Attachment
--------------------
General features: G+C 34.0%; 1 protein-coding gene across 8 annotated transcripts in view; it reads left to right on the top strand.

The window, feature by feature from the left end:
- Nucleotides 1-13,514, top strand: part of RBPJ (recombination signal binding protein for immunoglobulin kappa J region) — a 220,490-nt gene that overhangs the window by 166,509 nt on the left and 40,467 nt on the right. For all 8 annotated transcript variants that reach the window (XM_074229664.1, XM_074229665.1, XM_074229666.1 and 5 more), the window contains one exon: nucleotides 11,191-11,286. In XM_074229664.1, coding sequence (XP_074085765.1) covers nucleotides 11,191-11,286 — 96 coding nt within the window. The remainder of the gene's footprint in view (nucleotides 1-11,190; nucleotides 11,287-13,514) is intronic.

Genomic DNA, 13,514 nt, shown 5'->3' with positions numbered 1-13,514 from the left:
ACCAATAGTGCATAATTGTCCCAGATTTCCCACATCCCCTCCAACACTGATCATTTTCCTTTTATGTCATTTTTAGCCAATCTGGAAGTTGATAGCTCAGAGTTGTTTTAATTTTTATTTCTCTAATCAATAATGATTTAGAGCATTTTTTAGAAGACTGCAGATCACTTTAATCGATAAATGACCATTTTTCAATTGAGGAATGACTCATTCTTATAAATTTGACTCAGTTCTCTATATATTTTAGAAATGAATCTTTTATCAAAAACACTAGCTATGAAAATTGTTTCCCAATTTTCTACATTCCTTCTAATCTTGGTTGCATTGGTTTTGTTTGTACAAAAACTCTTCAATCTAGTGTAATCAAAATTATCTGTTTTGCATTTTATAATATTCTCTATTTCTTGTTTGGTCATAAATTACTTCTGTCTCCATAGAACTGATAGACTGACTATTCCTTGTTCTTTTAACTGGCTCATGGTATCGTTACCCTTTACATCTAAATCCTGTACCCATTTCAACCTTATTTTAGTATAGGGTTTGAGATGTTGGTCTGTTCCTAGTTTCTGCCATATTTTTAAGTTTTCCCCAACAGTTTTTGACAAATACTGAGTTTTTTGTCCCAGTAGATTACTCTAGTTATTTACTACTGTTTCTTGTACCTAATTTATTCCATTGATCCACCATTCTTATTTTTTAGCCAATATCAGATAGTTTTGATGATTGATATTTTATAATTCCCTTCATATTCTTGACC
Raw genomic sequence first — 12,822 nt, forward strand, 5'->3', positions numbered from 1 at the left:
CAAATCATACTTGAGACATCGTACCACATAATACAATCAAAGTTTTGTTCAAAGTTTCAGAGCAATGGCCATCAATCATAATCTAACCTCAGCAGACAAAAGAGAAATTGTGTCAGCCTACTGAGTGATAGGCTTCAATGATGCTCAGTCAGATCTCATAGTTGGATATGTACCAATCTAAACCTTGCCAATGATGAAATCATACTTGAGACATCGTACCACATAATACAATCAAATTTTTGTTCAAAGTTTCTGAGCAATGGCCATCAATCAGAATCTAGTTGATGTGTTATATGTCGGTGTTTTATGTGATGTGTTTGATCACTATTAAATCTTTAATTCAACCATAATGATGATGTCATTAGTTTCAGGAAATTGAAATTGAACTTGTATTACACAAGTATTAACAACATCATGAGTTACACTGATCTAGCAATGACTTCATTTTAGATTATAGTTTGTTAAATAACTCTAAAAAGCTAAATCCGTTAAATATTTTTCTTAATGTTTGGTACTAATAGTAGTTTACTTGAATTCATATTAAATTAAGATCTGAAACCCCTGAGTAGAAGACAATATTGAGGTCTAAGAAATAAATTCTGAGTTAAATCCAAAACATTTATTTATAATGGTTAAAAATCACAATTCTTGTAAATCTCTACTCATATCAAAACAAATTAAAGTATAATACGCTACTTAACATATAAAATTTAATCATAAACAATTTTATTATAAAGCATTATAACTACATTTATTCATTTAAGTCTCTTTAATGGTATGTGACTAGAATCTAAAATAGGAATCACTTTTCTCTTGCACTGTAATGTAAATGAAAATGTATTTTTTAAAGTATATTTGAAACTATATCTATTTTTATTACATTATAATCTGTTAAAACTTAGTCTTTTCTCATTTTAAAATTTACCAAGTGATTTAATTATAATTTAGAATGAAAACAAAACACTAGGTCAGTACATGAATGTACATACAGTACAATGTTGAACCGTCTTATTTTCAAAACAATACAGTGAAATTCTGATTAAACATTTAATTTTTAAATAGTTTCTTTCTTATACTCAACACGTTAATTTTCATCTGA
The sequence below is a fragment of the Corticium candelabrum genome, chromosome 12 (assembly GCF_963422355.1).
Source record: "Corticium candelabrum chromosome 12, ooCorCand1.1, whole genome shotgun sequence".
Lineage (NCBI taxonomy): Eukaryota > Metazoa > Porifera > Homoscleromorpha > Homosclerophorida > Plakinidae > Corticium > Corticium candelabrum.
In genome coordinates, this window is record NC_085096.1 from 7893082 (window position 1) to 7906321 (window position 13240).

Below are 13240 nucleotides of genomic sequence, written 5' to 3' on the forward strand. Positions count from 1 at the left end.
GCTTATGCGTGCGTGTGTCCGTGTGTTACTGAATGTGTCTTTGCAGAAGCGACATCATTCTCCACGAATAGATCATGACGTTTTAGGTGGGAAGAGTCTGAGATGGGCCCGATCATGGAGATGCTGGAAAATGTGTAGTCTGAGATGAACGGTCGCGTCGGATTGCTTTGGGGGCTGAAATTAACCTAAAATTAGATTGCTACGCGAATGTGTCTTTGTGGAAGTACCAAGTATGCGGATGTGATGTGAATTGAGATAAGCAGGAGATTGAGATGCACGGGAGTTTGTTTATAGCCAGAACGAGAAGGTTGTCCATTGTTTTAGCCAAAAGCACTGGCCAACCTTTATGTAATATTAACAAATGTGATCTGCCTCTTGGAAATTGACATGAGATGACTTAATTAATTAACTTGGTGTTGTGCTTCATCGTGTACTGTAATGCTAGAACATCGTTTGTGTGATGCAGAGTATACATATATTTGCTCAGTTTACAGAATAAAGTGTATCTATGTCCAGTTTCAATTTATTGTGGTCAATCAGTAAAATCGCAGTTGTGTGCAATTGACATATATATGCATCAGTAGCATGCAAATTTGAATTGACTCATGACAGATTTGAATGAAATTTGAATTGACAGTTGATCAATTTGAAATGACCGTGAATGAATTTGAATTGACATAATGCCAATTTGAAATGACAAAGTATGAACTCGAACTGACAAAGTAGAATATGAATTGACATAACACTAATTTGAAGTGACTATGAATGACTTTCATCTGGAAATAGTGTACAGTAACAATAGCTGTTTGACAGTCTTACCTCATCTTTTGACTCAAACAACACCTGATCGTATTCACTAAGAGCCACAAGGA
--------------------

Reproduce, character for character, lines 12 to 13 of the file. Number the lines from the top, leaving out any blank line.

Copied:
Below are 13240 nucleotides of genomic sequence, written 5' to 3' on the forward strand. Positions count from 1 at the left end.
GCTTATGCGTGCGTGTGTCCGTGTGTTACTGAATGTGTCTTTGCAGAAGCGACATCATTCTCCACGAATAGATCATGACGTTTTAGGTGGGAAGAGTCTGAGATGGGCCCGATCATGGAGATGCTGGAAAATGTGTAGTCTGAGATGAACGGTCGCGTCGGATTGCTTTGGGGGCTGAAATTAACCTAAAATTAGATTGCTACGCGAATGTGTCTTTGTGGAAGTACCAAGTATGCGGATGTGATGTGAATTGAGATAAGCAGGAGATTGAGATGCACGGGAGTTTGTTTATAGCCAGAACGAGAAGGTTGTCCATTGTTTTAGCCAAAAGCACTGGCCAACCTTTATGTAATATTAACAAATGTGATCTGCCTCTTGGAAATTGACATGAGATGACTTAATTAATTAACTTGGTGTTGTGCTTCATCGTGTACTGTAATGCTAGAACATCGTTTGTGTGATGCAGAGTATACATATATTTGCTCAGTTTACAGAATAAAGTGTATCTATGTCCAGTTTCAATTTATTGTGGTCAATCAGTAAAATCGCAGTTGTGTGCAATTGACATATATATGCATCAGTAGCATGCAAATTTGAATTGACTCATGACAGATTTGAATGAAATTTGAATTGACAGTTGATCAATTTGAAATGACCGTGAATGAATTTGAATTGACATAATGCCAATTTGAAATGACAAAGTATGAACTCGAACTGACAAAGTAGAATATGAATTGACATAACACTAATTTGAAGTGACTATGAATGACTTTCATCTGGAAATAGTGTACAGTAACAATAGCTGTTTGACAGTCTTACCTCATCTTTTGACTCAAACAACACCTGATCGTATTCACTAAGAGCCACAAGGA